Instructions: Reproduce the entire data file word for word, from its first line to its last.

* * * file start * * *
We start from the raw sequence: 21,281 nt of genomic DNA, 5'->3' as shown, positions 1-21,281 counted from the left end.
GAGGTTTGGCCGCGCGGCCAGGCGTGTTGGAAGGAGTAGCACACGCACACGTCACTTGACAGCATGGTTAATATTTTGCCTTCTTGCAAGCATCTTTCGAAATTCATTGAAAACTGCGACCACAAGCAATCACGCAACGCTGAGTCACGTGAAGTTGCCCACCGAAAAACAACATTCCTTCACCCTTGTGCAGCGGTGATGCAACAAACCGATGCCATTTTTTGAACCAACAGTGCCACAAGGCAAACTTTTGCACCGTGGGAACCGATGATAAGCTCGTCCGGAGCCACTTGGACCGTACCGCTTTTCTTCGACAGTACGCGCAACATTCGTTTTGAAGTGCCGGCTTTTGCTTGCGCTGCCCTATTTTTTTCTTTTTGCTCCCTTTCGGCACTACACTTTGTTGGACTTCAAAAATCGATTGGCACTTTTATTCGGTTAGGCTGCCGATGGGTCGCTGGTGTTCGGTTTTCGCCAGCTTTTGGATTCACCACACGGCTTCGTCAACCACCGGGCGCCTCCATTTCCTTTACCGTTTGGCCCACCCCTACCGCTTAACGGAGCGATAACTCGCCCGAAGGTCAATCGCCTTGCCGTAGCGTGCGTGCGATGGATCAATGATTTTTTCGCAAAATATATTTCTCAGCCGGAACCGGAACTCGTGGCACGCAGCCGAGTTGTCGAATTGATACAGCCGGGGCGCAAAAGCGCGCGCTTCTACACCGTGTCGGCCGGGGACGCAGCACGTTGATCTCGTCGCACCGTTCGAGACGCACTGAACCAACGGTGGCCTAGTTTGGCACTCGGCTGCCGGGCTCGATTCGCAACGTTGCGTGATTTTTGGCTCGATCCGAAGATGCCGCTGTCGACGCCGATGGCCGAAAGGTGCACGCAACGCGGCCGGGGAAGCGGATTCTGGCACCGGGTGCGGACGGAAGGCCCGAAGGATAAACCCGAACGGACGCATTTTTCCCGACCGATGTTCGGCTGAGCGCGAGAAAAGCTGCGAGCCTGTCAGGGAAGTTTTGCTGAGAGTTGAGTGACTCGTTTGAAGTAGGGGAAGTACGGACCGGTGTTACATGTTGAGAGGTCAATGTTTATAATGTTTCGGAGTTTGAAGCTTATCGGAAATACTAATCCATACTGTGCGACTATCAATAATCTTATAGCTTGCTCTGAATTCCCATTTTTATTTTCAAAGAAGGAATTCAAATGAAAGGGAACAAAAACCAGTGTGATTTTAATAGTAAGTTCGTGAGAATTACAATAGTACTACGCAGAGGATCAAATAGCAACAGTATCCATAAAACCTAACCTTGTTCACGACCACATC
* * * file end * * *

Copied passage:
We start from the raw sequence: 21,281 nt of genomic DNA, 5'->3' as shown, positions 1-21,281 counted from the left end.
GAGGTTTGGCCGCGCGGCCAGGCGTGTTGGAAGGAGTAGCACACGCACACGTCACTTGACAGCATGGTTAATATTTTGCCTTCTTGCAAGCATCTTTCGAAATTCATTGAAAACTGCGACCACAAGCAATCACGCAACGCTGAGTCACGTGAAGTTGCCCACCGAAAAACAACATTCCTTCACCCTTGTGCAGCGGTGATGCAACAAACCGATGCCATTTTTTGAACCAACAGTGCCACAAGGCAAACTTTTGCACCGTGGGAACCGATGATAAGCTCGTCCGGAGCCACTTGGACCGTACCGCTTTTCTTCGACAGTACGCGCAACATTCGTTTTGAAGTGCCGGCTTTTGCTTGCGCTGCCCTATTTTTTTCTTTTTGCTCCCTTTCGGCACTACACTTTGTTGGACTTCAAAAATCGATTGGCACTTTTATTCGGTTAGGCTGCCGATGGGTCGCTGGTGTTCGGTTTTCGCCAGCTTTTGGATTCACCACACGGCTTCGTCAACCACCGGGCGCCTCCATTTCCTTTACCGTTTGGCCCACCCCTACCGCTTAACGGAGCGATAACTCGCCCGAAGGTCAATCGCCTTGCCGTAGCGTGCGTGCGATGGATCAATGATTTTTTCGCAAAATATATTTCTCAGCCGGAACCGGAACTCGTGGCACGCAGCCGAGTTGTCGAATTGATACAGCCGGGGCGCAAAAGCGCGCGCTTCTACACCGTGTCGGCCGGGGACGCAGCACGTTGATCTCGTCGCACCGTTCGAGACGCACTGAACCAACGGTGGCCTAGTTTGGCACTCGGCTGCCGGGCTCGATTCGCAACGTTGCGTGATTTTTGGCTCGATCCGAAGATGCCGCTGTCGACGCCGATGGCCGAAAGGTGCACGCAACGCGGCCGGGGAAGCGGATTCTGGCACCGGGTGCGGACGGAAGGCCCGAAGGATAAACCCGAACGGACGCATTTTTCCCGACCGATGTTCGGCTGAGCGCGAGAAAAGCTGCGAGCCTGTCAGGGAAGTTTTGCTGAGAGTTGAGTGACTCGTTTGAAGTAGGGGAAGTACGGACCGGTGTTACATGTTGAGAGGTCAATGTTTATAATGTTTCGGAGTTTGAAGCTTATCGGAAATACTAATCCATACTGTGCGACTATCAATAATCTTATAGCTTGCTCTGAATTCCCATTTTTATTTTCAAAGAAGGAATTCAAATGAAAGGGAACAAAAACCAGTGTGATTTTAATAGTAAGTTCGTGAGAATTACAATAGTACTACGCAGAGGATCAAATAGCAACAGTATCCATAAAACCTAACCTTGTTCACGACCACATC